Critical Voices: Spoon, Hot Thoughts

April 3, 2017

Source: Wikimedia Commons

Spoon, a rock band hailing from Austin, Texas, released their ninth studio album Hot Thoughts on March 17 through Matador Records. Twenty four years and nine albums later, Spoon has maintained relevance in the rock world by tapping into their ability to overlay multiple instruments into a sound that is at worst chaotic, but at best an enjoyable, complex medley derived from simple musical patterns.

Spoon stands out when they tap into their distinct, fast-paced rock style with methodical background instrumentals, electric guitar solos, and compelling vocals. The band executes this style well on the first three tracks of Hot Thoughts. The album opens with “Hot Thoughts,” a record highlight that features bouncy, staccato vocals interspersed with electric guitar riffs while lead singer Britt Daniel croons, “Hot thoughts in my mind all of the time.”

The second track, “WhisperI’lllistentohearit,” builds from repetitive, simple electronic background noises into a catchy percussive beat and stands out with powerful vocals and impressive guitar solos. The track has a grandiose effect that would transition well into a large stadium venue. “Do I Have to Talk You Into It” includes memorable, heavy bass and piano that quickly transports listeners to a summer festival, where one could easily find himself stomping along to the beat. Coupled with mildly angsty lyrics (“Do I have to talk you into it/do we have to make sense of it” repeatedly), the track is nostalgic for simpler days.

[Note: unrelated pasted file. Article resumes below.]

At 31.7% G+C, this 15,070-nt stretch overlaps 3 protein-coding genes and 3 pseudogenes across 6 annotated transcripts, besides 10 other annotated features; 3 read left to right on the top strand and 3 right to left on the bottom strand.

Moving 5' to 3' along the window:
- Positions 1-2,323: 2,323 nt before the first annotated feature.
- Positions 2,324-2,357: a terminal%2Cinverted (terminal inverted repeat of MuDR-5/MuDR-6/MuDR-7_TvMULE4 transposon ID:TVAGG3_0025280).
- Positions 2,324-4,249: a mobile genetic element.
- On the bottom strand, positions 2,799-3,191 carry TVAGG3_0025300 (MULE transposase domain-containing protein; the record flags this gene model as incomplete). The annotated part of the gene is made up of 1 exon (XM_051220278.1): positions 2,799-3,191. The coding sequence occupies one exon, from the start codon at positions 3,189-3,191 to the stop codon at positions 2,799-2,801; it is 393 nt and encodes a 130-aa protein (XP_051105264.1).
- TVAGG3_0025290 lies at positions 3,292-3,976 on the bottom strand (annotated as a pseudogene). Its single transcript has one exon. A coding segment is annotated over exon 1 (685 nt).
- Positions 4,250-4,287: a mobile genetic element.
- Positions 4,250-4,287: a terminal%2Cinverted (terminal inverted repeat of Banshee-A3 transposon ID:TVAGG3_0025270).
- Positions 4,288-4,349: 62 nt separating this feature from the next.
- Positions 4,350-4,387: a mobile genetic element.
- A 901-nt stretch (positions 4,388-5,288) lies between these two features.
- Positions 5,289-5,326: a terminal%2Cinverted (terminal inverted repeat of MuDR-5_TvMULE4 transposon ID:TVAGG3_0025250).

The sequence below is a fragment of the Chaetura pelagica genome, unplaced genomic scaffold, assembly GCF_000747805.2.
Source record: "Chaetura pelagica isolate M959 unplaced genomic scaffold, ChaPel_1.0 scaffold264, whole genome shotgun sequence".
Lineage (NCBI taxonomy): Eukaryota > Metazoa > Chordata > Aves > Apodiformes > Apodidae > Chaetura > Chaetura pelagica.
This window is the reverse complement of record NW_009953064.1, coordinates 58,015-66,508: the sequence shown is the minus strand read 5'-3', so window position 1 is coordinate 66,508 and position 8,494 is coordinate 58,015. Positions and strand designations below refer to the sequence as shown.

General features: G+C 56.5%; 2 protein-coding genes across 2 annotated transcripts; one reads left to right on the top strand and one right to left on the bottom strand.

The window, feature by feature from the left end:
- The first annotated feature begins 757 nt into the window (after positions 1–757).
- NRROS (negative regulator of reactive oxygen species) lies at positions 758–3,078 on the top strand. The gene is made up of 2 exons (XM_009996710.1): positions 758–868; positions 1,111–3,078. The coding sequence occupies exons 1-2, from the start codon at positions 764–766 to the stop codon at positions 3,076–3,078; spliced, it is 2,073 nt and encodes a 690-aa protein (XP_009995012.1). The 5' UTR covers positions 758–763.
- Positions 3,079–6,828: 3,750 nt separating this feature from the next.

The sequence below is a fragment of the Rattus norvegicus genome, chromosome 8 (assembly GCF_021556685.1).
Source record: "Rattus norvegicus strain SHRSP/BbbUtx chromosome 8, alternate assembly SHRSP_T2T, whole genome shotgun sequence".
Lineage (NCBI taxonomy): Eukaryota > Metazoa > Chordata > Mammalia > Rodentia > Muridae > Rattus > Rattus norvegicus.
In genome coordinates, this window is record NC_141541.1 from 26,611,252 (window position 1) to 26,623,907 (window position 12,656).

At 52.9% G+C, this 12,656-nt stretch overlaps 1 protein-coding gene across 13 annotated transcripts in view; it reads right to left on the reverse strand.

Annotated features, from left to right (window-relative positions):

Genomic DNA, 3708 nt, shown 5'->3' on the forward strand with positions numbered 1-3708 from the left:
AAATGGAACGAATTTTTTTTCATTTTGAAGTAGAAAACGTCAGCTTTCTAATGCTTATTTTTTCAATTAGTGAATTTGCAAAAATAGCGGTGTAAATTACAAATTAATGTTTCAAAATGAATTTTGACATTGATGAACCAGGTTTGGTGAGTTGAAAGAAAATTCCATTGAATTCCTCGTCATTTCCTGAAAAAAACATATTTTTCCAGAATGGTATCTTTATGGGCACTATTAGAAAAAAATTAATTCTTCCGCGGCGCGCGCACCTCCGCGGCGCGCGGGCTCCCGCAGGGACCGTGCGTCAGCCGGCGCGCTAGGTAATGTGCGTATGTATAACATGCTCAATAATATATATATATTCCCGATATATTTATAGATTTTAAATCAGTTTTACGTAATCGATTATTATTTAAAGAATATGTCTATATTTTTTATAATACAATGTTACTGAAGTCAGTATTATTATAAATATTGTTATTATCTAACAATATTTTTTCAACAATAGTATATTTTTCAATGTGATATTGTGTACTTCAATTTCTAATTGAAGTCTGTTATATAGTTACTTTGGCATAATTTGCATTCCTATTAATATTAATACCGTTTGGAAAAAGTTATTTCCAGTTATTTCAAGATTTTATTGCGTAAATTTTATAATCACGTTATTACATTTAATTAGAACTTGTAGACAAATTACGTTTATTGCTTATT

Unfortunately, Spoon fails to captivate the listener whenever they stray away from this formula, resulting in a few forgettable tracks. “Pink Up,” a song where repetitive, electronic noises are interrupted by percussive interludes and dream-like, unrecognizable vocals, is ultimately a lackluster experiment. The song is unmarketable to a popular audience, and does not contribute much to the album despite its innovative sound. On “I Ain’t the One,” Spoon dabbles in a slower ballad-like sound with a distorted piano. It becomes clear throughout that Daniel’s vocals are not suited for this softer crooning.

Although Hot Thoughts begins strong with three tracks that showcase Spoon’s full potential, the remainder of the album unfortunately fails to include any true stand-out songs.

Voice’s Choices: “Hot Thoughts,” “Do I Have to Talk You Into It”

Devon O'Dwyer
Devon studied Government in the College, is the Voice's former assistant podcast editor, and a former leisure editor. She spends a lot of time making playlists.

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